THE LEPER: Subsequent to the visit by the Kisumu cell group, the man with leprosy came to at church in Magwar (the first church plant of RCC- it meets outdoors) and told about the people who came to his house to help him and how thankful he was. It was very touching - even in the translation. We saw leprosy for the first time. The man had on sandals and had only 1/2 his toes. He had all 10 of them as far as we could tell, but only half a toe each! He is a Kenyan, but his toes were very nearly white and very thick and crusty. Staggering! We have no still photos as none of us had our cameras. Probably just as well!

THE WIDOW AT ANTIOCH: We went to a relatively new cell group (named Antioch) in another village, several miles away. Pastor Hesbone had visited the house when they expressed interest in getting involved in RCC; this was only the second time he went. They have not had the advantage of the "Everyone is a Minister" teaching and basic cell-life principles. Pastor Kennedy has been assigned to that cell and another one about 4 miles away; the young pastor has a big job ahead of him. This time here was a widow there, named Margaret, who is ONE YEAR OLDER than Marty, but looks 20 years older. She is seriously in need of a new house, and Hesbone was not aware of the situation. This widow is in desperate straights and needs help big time. The two pastors did some explaining to the group about some simple basics on caring for each other, and now a plan is formulating to give hands-on training to this group in terms of assisting the widow. It is an ideal situation for training in body ministry and also on not expecting the mother church to do the job - although the people in the mother church will also become involved to an extent. We are excited about the expected outcome. A plus in this situation is that she has land with trees on it, so she will be able to supply the uprights and the saplings for the frame work for the mud. The only cash outlay will be for the tin roof, nails and a carpenter. Up until now, all the money for houses has come from us through supporters and Marty's women's fund; however, we have already designated our "housing" money, or we would build her one. See Margaret below - that's her "house". She has put on her best dress for the occasion of our visit - as the ladies do for any special event. Most likely, the next time we see her she will have on the same dress. But if we had paid a surprise visit to her she would not have been dressed that way - but more likely in tatters.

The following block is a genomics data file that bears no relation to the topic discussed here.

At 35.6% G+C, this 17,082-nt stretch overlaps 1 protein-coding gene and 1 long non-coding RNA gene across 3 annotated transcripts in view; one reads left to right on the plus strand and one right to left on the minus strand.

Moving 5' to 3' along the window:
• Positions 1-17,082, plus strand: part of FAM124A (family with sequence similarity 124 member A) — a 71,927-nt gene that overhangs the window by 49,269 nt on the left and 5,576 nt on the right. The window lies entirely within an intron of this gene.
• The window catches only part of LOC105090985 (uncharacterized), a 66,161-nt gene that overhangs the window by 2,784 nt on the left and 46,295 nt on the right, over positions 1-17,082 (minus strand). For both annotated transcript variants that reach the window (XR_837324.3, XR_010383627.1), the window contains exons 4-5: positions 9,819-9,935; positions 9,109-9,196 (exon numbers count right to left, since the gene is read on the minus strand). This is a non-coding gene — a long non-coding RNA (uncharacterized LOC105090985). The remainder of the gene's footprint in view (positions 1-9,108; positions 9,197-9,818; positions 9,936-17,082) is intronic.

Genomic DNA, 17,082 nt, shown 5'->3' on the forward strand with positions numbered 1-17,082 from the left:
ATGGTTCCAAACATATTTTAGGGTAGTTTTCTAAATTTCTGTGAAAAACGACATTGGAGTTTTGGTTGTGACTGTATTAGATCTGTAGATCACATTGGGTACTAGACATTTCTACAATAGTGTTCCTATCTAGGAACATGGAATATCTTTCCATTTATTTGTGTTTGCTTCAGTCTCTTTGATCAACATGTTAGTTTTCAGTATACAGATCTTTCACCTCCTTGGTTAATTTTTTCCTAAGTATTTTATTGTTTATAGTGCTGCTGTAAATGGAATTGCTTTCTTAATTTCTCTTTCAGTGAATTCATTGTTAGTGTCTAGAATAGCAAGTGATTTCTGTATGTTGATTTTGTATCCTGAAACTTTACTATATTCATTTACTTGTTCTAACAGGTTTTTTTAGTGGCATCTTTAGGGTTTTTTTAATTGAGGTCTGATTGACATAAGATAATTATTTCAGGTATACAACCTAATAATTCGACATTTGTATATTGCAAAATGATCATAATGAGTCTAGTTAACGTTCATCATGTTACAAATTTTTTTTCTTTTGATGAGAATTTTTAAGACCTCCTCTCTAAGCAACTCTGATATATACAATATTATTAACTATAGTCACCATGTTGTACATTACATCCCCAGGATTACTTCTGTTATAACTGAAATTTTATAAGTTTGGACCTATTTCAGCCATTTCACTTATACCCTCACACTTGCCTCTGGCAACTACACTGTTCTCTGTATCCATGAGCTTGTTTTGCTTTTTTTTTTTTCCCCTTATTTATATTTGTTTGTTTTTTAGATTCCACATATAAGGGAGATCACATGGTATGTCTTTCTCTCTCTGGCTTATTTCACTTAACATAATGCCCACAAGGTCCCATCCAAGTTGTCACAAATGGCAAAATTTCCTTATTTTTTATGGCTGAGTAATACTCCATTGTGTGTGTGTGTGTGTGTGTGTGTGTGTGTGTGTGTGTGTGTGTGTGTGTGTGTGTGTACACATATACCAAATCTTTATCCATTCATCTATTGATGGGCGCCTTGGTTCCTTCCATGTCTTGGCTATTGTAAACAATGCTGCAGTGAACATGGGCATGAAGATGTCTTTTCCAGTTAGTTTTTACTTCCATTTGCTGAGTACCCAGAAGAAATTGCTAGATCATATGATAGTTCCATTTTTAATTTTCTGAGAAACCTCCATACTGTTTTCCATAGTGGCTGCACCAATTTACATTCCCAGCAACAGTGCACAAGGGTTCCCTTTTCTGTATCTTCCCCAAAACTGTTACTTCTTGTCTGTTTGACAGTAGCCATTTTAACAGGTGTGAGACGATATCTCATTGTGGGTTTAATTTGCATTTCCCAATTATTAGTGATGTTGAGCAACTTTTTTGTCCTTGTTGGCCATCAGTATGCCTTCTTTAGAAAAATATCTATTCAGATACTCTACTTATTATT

The Cost for tin has sky-rocketed and the cost of a house - one where the uprights, roof frame and tin sheeting has to be bought - has nearly doubled in two years. It does vary according size and if the widow can contribute any materials. The global economy's tentacles reach everywhere!

ANOTHER CELL - ANOTHER CHICKEN STORY: After we visited Antioch we went to Samaria. This cell group greeted us in the traditional style for that area. Most of them were outside awaiting us and began to sing and dance a welcome ceremony, after a bit they turned and led us in singing and dancing all the way into the house and then once inside continued the ceremony. It was awesome! They did the same when we left. This time Marty joined in with them - amidst much pleased laughter.

As we arrived they brought out POPCORN (made from locally-grown maize), freshly roasted ground nuts (small locally grown redskin nuts - similar to peanuts) and biscuits (cookies). We munched on these with a drink (they actually toasted us) as we had the cell meeting. Then afterwards they served a meal of chicken (of course) beef, sukumu wiki (kale) and ugali (very stiff, boiled maize meal that is used to sop up the food and juices - yummmmm) and a very special pureed green vegetable dish that we never had before. Then there was a closing ceremony where we were given gifts. Pastor Hesbone received a bottle of ghee (a very special butter extract used as a sauce - we had poured some over our green veggie dish) and - you guessed it - they gave John & Marty a chicken!!!! Of course!!! John stepped aside for Marty to receive it (of course)! The chicken took part in the farewell dance celebration! She rode home in the boot! She also left a deposit on Hesbone's briefcase!!